Amidst the euphoria of the world cup, there is another story that grabbed my attention this morning, the ASA banning a series of ads from Cadbury, Chewits and Squashies. The bans affect ads placed on both TV and social media and represent the first under new rules aimed at reducing obesity in the UK.
This move must be applauded, we have, for too long, become a nation that does not understand the damage that modern, processed food can do to us and children can’t be blamed, it is natural instinct to like sweet foods, is it not?
However, whilst I pride myself on living a reasonably healthy lifestyle, I also believe in freedom of speech and this ruling does beg the question, are we dictating what companies can and cannot say?
I do not know the answer, but I suspect there will be many who will argue on both sides and this debate will continue for a long time yet. What I do believe is that the best way to solve these problems is through education and not just of the children, but of the adults as well. I recently heard an interview on Radio 2 where a mother said she couldn’t afford to buy fresh food and vegetables and it was cheaper for her to buy ready meals and fast food, that summed it all up to me.
I am involved in a social enterprise business, Empower to Cook, which teaches children and adults, including teachers, how to cook and how to use fresh food cheaply to eat well. They are getting more and more support from local schools and other organisations, but what I would like to see is the major food companies getting involved with them and other similar businesses. If everyone who is involved in food, from farmers, manufacturers, retailers, restaurants, schools and the health service all worked together, we would be able to teach everyone that from cradle to grave it is both cheaper and healthier to eat fresh food and surprisingly, it can be quicker to cook as well.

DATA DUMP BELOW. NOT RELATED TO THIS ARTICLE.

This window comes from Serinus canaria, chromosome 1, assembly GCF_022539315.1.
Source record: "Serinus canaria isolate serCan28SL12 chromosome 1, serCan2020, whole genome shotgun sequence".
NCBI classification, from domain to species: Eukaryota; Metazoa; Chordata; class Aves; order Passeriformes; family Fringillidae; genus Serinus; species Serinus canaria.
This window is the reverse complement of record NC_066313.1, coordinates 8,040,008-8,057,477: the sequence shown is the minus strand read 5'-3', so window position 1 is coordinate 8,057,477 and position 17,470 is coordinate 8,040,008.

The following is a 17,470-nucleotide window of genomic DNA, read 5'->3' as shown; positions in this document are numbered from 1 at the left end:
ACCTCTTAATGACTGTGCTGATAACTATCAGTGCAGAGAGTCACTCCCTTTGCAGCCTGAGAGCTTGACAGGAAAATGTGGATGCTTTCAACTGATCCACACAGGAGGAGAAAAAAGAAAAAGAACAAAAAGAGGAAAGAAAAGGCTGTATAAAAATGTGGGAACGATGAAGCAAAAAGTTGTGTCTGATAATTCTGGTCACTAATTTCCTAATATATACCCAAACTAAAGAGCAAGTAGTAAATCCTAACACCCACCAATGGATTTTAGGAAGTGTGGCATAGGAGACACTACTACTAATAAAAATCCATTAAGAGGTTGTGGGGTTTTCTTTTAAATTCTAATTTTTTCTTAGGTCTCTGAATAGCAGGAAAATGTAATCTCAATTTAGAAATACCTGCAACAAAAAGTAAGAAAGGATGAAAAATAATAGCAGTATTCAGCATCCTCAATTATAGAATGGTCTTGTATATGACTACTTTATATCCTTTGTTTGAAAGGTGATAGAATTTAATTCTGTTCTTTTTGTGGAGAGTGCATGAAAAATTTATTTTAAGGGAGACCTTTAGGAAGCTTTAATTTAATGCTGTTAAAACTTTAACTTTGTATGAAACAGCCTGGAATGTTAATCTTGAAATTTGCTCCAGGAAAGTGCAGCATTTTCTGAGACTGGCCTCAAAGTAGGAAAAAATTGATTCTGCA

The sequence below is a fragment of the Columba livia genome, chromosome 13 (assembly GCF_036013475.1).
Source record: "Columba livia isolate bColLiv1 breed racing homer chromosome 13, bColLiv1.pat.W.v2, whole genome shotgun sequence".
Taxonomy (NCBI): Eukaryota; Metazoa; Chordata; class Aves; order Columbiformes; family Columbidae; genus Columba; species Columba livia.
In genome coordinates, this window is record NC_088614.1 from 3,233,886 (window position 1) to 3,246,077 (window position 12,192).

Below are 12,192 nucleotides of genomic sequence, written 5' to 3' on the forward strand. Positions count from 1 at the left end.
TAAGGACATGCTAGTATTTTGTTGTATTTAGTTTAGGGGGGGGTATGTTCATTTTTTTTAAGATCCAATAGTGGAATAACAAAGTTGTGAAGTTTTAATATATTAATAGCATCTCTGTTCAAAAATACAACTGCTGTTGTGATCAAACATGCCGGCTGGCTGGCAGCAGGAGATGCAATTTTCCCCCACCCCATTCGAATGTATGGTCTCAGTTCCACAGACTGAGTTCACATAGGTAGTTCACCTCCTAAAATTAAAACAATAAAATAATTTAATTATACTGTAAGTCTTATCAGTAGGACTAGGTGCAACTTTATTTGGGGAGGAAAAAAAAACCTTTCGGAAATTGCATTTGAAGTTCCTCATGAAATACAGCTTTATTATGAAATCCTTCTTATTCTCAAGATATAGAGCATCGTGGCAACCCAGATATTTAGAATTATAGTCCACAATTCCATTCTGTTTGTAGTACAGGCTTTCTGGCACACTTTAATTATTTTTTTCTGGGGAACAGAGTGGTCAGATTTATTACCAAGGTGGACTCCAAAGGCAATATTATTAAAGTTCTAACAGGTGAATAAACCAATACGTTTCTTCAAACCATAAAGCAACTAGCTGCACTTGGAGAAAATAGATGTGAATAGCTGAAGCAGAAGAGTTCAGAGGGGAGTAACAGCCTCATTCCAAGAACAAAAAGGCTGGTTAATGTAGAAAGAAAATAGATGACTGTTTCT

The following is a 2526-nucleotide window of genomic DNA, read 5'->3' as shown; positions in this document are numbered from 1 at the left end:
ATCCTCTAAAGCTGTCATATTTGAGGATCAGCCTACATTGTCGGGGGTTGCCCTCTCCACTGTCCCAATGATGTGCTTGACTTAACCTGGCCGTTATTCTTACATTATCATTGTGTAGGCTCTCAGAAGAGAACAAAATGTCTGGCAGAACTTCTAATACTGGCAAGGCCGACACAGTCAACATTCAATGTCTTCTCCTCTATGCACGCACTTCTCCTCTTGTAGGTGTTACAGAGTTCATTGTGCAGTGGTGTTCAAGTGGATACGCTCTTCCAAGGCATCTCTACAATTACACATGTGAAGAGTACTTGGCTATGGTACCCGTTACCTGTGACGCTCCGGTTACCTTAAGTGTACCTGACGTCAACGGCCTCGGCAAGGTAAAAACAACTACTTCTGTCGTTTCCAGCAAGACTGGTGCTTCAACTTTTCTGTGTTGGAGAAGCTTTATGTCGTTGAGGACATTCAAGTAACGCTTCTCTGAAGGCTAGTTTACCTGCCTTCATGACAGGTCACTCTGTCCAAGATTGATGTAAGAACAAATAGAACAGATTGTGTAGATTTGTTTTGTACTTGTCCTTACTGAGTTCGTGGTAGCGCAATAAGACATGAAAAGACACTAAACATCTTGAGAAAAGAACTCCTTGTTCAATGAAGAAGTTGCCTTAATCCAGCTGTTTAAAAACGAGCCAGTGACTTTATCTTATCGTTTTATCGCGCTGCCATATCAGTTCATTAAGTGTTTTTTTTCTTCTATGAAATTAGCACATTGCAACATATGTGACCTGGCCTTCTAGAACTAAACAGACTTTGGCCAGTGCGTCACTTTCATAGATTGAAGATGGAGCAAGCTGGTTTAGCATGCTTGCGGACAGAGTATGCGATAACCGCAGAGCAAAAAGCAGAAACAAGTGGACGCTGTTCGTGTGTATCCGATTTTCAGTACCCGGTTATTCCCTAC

Remember, if we eat well for the majority of the time we can still enjoy the treats in life, I love cake, I love biscuits and most of all I love bread, but I only eat them as treats. So perhaps rather than the ASA just banning ads, they could become a catalyst to start the food companies working with other organisations to educate the population. Bans don’t work as a stand-alone approach, we need more collaboration and education to make it work in the long term.